France is reportedly requiring businesses dealing in the transfer or exchange of bitcoins to have all clients identified via ID before opening accounts. This comes part and parcel with new rules on the taxation of bitcoins and virtual currencies, with the identification requirements sought to ensure bitcoin-based profits don’t escape the tax net.
Like the US, France will be viewing bitcoins as an asset. As such, they will be subject to capital gains tax. In addition, France’s wealth tax will be applied to individuals whose bitcoin assets contribute to their wealth reaching the threshold of the equivalent of 800,000 euros.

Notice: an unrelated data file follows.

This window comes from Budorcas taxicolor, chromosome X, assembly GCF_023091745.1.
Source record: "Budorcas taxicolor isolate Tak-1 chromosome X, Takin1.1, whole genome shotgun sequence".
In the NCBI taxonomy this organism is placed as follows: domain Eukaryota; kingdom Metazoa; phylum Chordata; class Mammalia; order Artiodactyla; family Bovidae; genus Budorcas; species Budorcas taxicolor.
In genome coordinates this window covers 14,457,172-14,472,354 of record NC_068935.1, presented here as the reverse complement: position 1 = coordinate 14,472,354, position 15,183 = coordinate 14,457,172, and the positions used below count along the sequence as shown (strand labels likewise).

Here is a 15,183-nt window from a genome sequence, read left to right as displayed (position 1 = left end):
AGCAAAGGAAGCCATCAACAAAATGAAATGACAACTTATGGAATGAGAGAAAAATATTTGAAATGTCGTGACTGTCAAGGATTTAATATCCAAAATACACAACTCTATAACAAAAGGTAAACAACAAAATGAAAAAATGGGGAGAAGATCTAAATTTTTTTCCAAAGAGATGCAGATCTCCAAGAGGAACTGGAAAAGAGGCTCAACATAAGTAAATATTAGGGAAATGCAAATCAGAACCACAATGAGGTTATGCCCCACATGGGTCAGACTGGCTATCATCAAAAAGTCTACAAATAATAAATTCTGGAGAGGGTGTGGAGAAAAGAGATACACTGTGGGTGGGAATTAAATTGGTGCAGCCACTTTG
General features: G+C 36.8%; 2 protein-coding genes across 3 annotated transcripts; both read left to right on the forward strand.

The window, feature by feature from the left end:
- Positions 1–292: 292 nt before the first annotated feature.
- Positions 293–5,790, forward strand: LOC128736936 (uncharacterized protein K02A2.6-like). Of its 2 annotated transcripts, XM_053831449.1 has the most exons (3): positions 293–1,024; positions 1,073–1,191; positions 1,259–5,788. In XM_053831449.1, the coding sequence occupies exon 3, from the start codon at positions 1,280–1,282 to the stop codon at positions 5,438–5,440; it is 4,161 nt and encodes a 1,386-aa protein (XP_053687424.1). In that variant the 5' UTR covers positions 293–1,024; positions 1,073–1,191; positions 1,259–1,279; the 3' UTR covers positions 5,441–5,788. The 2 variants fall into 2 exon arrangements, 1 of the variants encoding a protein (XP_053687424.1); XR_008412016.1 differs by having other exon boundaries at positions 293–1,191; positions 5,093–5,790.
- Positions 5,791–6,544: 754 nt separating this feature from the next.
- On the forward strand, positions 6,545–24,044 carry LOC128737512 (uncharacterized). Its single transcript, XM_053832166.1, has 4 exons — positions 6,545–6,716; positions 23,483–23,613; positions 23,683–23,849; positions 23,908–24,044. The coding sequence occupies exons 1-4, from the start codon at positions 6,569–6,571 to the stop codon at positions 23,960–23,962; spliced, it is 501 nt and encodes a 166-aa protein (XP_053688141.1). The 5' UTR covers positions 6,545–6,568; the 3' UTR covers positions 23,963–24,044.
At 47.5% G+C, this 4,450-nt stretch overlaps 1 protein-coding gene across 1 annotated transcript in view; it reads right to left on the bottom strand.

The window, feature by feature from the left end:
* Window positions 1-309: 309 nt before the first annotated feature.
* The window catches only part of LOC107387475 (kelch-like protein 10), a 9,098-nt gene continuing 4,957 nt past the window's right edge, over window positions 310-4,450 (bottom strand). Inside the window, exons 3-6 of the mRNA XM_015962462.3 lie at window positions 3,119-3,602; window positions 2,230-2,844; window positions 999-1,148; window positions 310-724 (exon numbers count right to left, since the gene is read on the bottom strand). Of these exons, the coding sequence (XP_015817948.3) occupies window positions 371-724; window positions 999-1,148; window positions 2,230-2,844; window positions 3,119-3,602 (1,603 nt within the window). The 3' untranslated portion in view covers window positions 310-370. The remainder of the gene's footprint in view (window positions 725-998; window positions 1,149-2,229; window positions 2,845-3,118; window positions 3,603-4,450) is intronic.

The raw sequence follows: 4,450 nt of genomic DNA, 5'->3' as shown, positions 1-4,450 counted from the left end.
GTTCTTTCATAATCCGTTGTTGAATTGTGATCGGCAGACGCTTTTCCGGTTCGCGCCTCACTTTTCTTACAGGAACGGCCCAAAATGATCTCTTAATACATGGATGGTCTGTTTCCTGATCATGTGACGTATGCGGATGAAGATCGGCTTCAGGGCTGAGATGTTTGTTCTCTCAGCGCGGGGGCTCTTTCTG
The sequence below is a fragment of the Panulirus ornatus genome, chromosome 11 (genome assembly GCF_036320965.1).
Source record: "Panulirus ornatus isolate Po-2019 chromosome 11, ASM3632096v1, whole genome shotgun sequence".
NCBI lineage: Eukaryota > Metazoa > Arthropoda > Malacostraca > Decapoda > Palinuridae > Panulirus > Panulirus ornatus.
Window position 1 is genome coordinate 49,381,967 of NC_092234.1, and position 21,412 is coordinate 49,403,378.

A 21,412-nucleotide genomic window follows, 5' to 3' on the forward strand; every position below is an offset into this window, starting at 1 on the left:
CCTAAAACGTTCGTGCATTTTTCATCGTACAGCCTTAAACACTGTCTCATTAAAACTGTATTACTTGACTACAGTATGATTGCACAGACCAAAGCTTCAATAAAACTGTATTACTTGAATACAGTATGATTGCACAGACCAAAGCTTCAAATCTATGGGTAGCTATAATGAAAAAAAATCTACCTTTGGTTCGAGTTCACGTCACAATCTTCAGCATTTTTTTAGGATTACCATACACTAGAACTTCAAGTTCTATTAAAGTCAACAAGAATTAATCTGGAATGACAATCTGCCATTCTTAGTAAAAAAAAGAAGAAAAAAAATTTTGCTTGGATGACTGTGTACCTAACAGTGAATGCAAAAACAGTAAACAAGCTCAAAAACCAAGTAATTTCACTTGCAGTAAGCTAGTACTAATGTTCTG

The wealth tax is evaluated on a graduated scale. 0.55% is charged on the amount between €800,000 and €1.3 million. The rate maxes out at 1.8% for amounts exceeding €16.79 million. It is believed that the levy brings in 1.5% of France’s total tax revenues.
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Wealth tax is levied by but a handful of countries. It was established by France’s Socialist Party in the 80’s and its application and rules have changed intermittently since then, depending on who’s in power. France is currently ruled by the Socialist Party and Radical Party of the Left.
The Bitcoin community in France is said to be cautiously optimistic about the changes, as they “add legitimacy” to bitcoin operations.
French authorities appear to be exercising greater vigilance over Bitcoin activity in the country. They recently shut down and arrested the operators of a local Bitcoin exchange which was alleged to be lacking the requisite money services licensing.